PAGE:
(Before you get bored, read the last two paragraphs first)
One thing that's so challenging everytime we start talking about public economics (i.e. economics that involves you, me, them, and the government simultaneously -- ahem, looks like everything is public economics, no?) is the issue of property rights. Sadly, it is almost always taken as a cursory note. It might even be just a cameo in econ classes. Despite the fact that the issue of property rights is a key pillar in economics.
Here's an example.
Imagine you buy a gold in whatever form. You keep it at home as a "store of value". Due to high uncertainty in other form of investment (money, stocks, bonds, etc), you decide to keep it and sell it when "price is damn good". Question: are you committing a crime? Of course not (I know you're raising your eyebrow).
But now, try this thought experiment. Change the word "gold" into "rice". Does our conclusion still hold?
Apparently, not to one of my students. She said that when you stored rice and waited until the price was high before you sold it, you're "immoral". I asked her what's the difference with gold. She quickly responded: "You don't eat gold, you eat rice". So the nature of property depends on whether or not you "eat" it, eh?
That's a total neglect of the concept of "property right". And it's not unique to the student above. The same way of thinking is pervasive even in the House of Representatives and in the government. I heard, some lawmakers start thinking of punishing "rice speculators" -- those who buy rice in bulk, keep it, and sell when the price is high.
Property right, in plain words, is the right to do anything the beholder wants with regards to the property. When I bought this laptop, what I actually paid was the right to do anything I want to it. As per the transaction, the right was transferred from the IBM store to me. Next thing I knew, I could use this laptop to blog, to write, to calculate, you name it. But don't forget, I could also use it for other purposes I want. For example, when I got threatened by some jerk on the street, I could throw this laptop on his face, as a defense. I could even ... burn it, if I want. And IBM store has no right to complain. Neither does the parliament member, nor the government.
So, if you want to punish "rice speculators", you've got to be fair. Punish gold "speculators", laptop "speculators", car "speculators", et cetera.
Note however, two caveats:
One, when the government acts as "rice speculators", the above qualification might not hold. Why? Because it speculates using our money, not their own. When Bulog buys rice, some of the money they use come from our tax. Meaning, the people own part of the property right. The government cq Bulog is therefore subject to the people's consent.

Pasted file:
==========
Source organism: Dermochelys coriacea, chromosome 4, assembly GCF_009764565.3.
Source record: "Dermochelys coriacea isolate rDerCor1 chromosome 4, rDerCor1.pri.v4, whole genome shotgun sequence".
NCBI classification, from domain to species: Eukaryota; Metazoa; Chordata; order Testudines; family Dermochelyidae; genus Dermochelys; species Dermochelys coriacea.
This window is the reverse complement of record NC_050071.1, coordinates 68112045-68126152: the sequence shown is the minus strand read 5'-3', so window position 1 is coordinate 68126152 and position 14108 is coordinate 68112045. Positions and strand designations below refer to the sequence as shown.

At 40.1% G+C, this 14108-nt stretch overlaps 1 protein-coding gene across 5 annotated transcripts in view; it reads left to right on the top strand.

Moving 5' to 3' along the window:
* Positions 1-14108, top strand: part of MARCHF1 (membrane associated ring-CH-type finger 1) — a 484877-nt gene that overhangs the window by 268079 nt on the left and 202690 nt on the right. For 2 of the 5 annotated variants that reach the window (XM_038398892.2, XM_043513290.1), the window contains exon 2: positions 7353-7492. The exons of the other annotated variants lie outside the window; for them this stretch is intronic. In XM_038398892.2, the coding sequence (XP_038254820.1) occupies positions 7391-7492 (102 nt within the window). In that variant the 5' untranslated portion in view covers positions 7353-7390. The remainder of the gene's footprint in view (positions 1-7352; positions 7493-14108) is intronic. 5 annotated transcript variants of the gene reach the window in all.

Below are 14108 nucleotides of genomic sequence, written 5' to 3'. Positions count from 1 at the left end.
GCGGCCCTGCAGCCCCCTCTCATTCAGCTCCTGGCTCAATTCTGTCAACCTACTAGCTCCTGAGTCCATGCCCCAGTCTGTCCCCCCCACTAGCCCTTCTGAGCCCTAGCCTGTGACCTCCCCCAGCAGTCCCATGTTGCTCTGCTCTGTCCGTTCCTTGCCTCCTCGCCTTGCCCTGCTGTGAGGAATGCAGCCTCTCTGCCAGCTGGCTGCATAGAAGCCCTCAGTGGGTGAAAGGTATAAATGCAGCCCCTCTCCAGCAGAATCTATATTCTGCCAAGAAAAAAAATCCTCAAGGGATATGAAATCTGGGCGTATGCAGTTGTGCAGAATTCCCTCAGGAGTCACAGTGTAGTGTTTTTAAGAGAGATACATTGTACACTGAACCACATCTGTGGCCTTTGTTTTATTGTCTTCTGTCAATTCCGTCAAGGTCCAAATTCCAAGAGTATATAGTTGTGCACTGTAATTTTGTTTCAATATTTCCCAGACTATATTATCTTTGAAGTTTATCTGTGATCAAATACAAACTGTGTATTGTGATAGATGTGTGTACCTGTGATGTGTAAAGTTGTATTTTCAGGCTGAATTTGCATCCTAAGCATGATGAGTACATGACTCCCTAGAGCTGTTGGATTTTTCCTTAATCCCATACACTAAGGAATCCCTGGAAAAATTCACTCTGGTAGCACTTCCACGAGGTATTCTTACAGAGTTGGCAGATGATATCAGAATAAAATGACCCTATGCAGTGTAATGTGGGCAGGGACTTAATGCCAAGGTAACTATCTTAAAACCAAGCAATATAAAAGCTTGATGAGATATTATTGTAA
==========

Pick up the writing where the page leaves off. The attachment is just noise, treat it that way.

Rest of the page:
Two, be very clear on the difference between the rice "speculation" story above and the practice of illegal mixing of fuel and kerosene ("oplosan"). When I buy lots of fuel, I own the property right of it. When I buy lots of kerosene, same story applies as well. I have all the right to do anything on those two "properties", including mixing them up. But, when I sell the mixed substance to the public as if it is fuel (not mixed with kerosene) at the fuel price (be it market or administered), I am committing a crime. I have to be punished for that. Because I lie to buyers -- if you know that my fuel contains kerosene, yet I sell it at the same price with un-kerosene-d fuel, there's no reason for you to buy it from me. (The story will be more complicated when I sell the mixed thing at a price lower than fuel's price but higher than kerosene's price, then I transact with you voluntarily and with perfect information; but let's save this for other posting; for now, let's think before calling it a crime).
Having said all that, let me go back to your favourite issue: Playboy magazine. I deliberately offered the "anti" camp an economic solution, namely: buy the magazine, and burn it. Now you see what I meant. When you buy the magazine, you have all the right to do anything on it. So it's perfectly legal for you to ... burn it. But you can't burn somebody else's magazine -- he (or she) has the right to keep it; he pays for it. (Note: the argument here does not hold for the case of, for example, bibles. What constitutes "property" in the case of bible is not the book in its physical form. It's the ideas that have become publicly owned. It's the religion. And the owner of a religion is of course the believer of the religion. The only private part of the bible is the production process of printing it, and the right to keep it at home. The content, on the other hand, is a public good. Burning a bible, therefore, means an offense to the "property owners": the believers).
(Quizz: Ape and Dewa (see comments in the foregoing posting) suggest to the anti camp not to buy Playboy magazine. I suggest otherwise. Why?)